If you've been vacationing in the Hamptons, here's your latest market update: Stock are up, let the good times roll! After all, "What goes up, must go up," right?
It's been said the only "bubbles that Wall Street ever sees are the bubbles in its champagne glasses." Bubbles or not, stock prices by historical measures are hardly in bargain territory.
FactSet reported the S&P 500 index now trades at the top range of its historical averages. "The current trailing 12-month P/E ratio of 19.4 is above the three most recent historical averages: five-year (15.8), 10-year (15.9), and 15-year (17.6)." (See chart below)
If conventional P/E ratios aren't to your sophisticated liking, the Shiller P/E ratio shows a similar trend in stock market froth.
At 26.92 today, the Shiller P/E for the S&P 500 has approached the pre-2008 financial crisis levels.
The Shiller P/E is based on average inflation-adjusted earnings from the previous 10 years, also referred to as the "cyclically adjusted P/E ratio" (or CAPE Ratio).
Never mind that Irving Fisher confidently declared "stocks have reached a permanently high plateau" shortly before the 1929 market crash. Even by Fisher's standards, stocks in that froth-drenched era were cheaper vs. today.
Figure 2 plots the year-end market value of all NYSE listed companies multiplied by 1.45 from 1925-2000, along with the year-end total value of all domestic companies from the Federal Reserve from 1945-2000.
The market value of shares for the 846 companies listed on the NYSE in August 1929 was $89.7 billion, according to McGrattan/Prescott.
Thus, their estimate of the total value is about $130 billion (= $89.7 × 1.45), or 1.24 times the GNP in 1929. Aggregate corporate earnings were 8.8% of GNP,which implies a P/E ratio of 14.1, which is the exact same as Fisher's 1930 estimate based on 45 industrial companies.
What were stocks worth during their late 1920's heyday and how does it compare to today?
Adding "fundamental value" to the equation, McGrattan/Prescott said, "Our conservative estimate of the fundamental value of U.S. corporations in 1929 is no less than 21 times corporate earnings (or 1.9 times GNP), whereas a conservative estimate for the market value of U.S. corporate equities in 1929 is no greater than 19 times corporate earnings (or 1.67 times GNP)."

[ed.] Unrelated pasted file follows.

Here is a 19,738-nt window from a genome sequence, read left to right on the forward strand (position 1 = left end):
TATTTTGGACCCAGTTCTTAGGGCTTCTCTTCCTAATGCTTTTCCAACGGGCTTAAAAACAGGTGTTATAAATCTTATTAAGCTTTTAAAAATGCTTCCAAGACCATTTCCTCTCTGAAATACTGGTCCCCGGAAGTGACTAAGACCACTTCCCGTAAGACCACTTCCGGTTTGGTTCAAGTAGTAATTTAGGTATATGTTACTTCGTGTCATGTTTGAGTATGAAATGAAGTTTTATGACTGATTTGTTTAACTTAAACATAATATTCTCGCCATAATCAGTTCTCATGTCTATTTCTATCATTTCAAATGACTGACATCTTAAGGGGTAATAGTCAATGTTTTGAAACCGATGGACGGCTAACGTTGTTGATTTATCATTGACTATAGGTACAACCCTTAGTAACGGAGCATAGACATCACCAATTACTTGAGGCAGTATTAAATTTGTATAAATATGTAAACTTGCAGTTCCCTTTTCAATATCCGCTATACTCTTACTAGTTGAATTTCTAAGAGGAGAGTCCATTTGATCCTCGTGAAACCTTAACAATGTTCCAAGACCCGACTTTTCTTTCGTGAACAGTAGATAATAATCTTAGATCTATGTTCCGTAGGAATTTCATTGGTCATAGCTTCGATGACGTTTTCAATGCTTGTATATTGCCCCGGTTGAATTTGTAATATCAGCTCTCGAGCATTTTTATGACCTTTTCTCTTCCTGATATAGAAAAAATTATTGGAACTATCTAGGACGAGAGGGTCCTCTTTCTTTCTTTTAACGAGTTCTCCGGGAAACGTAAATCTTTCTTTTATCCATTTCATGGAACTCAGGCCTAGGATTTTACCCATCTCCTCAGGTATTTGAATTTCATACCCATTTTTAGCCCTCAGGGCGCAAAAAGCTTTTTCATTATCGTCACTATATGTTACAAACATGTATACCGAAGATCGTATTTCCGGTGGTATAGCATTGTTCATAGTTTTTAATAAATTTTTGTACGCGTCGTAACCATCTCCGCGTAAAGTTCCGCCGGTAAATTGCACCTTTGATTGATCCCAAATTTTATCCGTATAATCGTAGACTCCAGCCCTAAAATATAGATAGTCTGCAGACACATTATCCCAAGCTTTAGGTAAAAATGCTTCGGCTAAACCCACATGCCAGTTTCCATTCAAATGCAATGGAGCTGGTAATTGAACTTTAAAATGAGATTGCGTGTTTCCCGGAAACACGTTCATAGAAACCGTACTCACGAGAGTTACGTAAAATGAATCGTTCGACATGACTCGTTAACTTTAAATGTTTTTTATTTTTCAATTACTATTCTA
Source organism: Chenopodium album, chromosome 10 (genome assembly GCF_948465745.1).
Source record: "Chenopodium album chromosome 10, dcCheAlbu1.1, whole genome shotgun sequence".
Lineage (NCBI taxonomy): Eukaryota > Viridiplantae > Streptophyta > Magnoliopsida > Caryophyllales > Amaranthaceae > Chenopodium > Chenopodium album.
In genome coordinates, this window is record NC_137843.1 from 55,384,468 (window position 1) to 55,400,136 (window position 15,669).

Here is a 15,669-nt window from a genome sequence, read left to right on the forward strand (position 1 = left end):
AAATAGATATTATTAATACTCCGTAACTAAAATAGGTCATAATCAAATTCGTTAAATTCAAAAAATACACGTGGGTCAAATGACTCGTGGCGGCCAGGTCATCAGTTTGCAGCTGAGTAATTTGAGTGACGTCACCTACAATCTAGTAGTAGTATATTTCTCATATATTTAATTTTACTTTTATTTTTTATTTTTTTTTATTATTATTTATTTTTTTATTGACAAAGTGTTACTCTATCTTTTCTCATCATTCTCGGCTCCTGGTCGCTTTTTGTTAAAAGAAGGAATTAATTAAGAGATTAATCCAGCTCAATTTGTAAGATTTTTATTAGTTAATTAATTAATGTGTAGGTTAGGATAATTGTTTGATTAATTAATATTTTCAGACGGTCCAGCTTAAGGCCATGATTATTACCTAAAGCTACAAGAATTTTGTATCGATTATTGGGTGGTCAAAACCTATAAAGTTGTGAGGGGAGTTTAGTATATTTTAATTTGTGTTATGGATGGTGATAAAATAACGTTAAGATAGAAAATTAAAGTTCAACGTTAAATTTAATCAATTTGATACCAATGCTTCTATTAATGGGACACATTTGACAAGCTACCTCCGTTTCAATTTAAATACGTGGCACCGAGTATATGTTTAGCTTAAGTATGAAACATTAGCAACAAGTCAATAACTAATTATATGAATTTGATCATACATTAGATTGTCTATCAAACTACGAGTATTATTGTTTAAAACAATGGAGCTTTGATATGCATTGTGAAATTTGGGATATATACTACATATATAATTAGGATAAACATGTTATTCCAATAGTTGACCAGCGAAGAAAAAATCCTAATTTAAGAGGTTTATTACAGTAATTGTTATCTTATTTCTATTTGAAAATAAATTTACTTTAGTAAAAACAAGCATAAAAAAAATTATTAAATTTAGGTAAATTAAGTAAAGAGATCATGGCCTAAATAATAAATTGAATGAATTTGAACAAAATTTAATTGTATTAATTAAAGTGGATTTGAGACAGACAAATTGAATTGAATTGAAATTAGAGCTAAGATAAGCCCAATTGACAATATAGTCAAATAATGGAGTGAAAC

We all know market prices aren't determined by carefully calculated valuation metrics, but rather by perception and animal spirits. "The most important thing shaping security markets is public psychology," stated Gerald Loeb. Which basically means that buying stocks on the dip always works like a charm until the abrupt day it suddenly doesn't.
No doubt, there are plenty of folks on Main Street and Wall Street alike who believe that history - especially stock market history - is a pack of lies told by a bunch of people that weren't there. Are you one of them? If so, I'm sure you'll agree: Stocks have reached a permanently high plateau!
Disclosure: I/we have no positions in any stocks mentioned, and no plans to initiate any positions within the next 72 hours.
I wrote this article myself, and it expresses my own opinions. I am not receiving compensation for it (other than from Seeking Alpha). I have no business relationship with any company whose stock is mentioned in this article.